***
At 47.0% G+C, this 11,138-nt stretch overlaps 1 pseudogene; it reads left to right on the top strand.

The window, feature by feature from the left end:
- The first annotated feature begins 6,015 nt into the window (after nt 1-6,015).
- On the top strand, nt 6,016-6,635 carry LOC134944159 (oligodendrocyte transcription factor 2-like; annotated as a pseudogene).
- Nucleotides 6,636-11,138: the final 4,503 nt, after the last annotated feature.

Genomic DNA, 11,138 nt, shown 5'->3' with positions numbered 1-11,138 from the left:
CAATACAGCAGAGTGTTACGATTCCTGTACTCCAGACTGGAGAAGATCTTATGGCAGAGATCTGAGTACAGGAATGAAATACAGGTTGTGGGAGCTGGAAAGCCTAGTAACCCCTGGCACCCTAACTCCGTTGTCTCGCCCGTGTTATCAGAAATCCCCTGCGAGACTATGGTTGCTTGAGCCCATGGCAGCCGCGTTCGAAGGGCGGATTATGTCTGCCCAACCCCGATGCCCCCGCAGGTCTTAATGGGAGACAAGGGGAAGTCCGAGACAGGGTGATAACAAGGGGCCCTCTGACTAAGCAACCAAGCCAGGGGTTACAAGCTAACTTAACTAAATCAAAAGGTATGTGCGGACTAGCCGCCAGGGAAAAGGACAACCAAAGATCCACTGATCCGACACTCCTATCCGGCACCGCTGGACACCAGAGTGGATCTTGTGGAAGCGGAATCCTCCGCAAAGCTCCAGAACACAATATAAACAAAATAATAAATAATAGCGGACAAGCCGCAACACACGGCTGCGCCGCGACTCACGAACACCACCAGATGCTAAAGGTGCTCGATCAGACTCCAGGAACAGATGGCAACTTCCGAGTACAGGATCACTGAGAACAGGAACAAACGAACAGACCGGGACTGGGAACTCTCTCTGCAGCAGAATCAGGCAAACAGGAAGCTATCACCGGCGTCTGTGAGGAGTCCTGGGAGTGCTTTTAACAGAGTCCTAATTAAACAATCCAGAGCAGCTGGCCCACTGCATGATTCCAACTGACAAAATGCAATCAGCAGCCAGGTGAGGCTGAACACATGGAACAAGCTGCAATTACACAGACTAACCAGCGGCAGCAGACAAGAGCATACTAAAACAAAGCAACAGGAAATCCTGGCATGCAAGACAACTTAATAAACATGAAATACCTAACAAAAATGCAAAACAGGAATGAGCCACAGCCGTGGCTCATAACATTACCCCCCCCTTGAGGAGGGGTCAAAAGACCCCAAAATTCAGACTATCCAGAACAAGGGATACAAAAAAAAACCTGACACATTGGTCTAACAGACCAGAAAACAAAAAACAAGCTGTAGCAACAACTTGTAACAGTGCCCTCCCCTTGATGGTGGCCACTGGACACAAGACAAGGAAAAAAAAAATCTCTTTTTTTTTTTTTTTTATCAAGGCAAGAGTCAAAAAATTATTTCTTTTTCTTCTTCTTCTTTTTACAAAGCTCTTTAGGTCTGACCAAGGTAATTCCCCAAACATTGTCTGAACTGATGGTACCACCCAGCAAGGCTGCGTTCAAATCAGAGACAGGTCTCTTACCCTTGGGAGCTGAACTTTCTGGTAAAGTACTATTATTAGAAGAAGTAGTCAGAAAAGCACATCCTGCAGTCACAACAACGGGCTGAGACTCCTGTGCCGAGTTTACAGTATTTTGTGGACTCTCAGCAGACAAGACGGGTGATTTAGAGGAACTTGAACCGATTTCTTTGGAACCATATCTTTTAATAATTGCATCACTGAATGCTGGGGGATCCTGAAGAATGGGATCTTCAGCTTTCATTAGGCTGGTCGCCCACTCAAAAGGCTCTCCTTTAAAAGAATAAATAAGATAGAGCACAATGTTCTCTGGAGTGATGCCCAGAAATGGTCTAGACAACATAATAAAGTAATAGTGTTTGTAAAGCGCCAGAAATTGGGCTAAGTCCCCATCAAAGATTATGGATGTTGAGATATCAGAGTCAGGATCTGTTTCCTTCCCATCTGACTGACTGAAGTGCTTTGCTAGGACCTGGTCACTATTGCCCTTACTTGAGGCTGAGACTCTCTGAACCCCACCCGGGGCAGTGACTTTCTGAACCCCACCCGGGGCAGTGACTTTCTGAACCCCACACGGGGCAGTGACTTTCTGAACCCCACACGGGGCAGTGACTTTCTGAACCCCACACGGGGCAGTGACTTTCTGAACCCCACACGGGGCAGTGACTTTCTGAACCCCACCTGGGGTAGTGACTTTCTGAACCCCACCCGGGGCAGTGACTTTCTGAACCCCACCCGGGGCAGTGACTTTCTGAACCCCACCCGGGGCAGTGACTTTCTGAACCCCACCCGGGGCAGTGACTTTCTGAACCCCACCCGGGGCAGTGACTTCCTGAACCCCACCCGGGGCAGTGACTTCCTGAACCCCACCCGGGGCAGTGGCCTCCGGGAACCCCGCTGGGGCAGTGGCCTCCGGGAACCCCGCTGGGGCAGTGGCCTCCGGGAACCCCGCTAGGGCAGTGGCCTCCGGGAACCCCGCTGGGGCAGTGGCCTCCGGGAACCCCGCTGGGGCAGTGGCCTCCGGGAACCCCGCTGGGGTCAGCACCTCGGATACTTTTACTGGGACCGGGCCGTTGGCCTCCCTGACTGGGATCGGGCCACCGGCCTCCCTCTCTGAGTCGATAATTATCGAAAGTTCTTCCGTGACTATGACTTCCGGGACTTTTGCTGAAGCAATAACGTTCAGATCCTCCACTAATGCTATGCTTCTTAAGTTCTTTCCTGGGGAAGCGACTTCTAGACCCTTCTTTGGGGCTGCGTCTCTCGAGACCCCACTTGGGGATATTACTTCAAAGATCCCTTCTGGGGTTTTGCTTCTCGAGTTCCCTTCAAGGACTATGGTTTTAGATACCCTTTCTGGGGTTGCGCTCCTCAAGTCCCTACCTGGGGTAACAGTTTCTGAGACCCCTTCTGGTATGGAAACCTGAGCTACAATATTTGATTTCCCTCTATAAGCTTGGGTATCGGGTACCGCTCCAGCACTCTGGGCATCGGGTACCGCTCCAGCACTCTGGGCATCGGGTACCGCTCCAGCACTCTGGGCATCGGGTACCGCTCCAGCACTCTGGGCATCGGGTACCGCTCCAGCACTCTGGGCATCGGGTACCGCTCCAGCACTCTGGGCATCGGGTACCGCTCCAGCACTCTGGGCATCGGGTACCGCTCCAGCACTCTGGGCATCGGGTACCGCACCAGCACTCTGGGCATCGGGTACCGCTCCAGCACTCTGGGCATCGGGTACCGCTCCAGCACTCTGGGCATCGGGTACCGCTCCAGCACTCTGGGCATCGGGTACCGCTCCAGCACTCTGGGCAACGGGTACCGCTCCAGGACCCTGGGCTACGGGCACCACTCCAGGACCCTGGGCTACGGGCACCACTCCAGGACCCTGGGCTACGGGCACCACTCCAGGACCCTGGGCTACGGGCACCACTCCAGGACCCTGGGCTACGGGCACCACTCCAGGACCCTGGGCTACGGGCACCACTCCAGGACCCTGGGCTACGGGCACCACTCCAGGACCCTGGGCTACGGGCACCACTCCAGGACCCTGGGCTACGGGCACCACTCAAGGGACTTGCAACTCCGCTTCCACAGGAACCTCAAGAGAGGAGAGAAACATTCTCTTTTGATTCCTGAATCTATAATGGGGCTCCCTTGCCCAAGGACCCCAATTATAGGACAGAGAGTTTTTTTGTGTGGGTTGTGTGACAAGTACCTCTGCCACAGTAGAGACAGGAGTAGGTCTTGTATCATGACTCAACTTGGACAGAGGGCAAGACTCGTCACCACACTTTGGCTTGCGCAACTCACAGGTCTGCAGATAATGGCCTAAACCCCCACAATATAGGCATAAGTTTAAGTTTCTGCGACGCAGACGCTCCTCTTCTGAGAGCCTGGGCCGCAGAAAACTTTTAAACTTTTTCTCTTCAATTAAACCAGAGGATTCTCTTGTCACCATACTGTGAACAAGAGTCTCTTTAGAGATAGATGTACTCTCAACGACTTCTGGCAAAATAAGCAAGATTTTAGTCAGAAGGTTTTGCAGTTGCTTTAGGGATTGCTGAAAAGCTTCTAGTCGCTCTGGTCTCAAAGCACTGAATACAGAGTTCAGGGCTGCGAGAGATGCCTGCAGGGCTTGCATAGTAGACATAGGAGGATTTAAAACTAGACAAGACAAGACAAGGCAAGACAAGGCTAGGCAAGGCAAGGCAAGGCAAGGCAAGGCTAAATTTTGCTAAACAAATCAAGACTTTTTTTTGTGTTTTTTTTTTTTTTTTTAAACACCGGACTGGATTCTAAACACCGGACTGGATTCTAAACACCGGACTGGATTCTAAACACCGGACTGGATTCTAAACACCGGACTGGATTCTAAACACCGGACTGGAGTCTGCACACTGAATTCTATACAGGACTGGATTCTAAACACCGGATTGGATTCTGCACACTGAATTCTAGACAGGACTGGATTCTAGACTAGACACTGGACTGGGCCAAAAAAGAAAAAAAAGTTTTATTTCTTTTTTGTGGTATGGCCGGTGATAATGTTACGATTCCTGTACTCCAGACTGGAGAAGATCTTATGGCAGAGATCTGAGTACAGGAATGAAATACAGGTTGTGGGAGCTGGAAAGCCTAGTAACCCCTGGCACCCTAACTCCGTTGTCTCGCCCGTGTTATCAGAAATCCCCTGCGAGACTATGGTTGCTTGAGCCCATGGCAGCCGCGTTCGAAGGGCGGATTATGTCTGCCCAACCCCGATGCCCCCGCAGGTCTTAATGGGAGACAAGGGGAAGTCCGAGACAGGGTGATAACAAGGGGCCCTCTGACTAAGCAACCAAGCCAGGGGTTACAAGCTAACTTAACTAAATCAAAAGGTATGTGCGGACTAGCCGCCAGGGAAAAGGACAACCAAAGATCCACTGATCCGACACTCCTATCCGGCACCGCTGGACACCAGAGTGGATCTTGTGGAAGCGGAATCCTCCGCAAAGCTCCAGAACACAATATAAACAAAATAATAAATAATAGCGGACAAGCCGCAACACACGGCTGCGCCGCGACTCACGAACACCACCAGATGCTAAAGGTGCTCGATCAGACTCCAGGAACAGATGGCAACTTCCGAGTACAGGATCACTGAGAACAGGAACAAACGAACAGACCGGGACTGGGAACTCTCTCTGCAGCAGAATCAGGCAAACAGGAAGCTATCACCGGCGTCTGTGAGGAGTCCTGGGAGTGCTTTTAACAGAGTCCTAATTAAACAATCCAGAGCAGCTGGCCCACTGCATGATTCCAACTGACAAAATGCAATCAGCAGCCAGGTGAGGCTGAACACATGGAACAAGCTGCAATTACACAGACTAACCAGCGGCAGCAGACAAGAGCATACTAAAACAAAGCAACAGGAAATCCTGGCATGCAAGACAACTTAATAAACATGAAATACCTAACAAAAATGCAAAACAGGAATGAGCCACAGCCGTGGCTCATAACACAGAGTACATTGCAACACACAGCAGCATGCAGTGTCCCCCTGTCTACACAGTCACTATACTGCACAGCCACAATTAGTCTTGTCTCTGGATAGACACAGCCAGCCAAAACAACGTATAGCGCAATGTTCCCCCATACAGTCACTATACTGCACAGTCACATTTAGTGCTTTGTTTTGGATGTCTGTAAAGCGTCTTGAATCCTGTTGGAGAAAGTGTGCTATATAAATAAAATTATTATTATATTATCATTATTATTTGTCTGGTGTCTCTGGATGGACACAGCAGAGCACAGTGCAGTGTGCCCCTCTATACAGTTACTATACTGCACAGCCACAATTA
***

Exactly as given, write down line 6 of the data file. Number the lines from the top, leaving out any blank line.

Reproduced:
Genomic DNA, 11,138 nt, shown 5'->3' with positions numbered 1-11,138 from the left: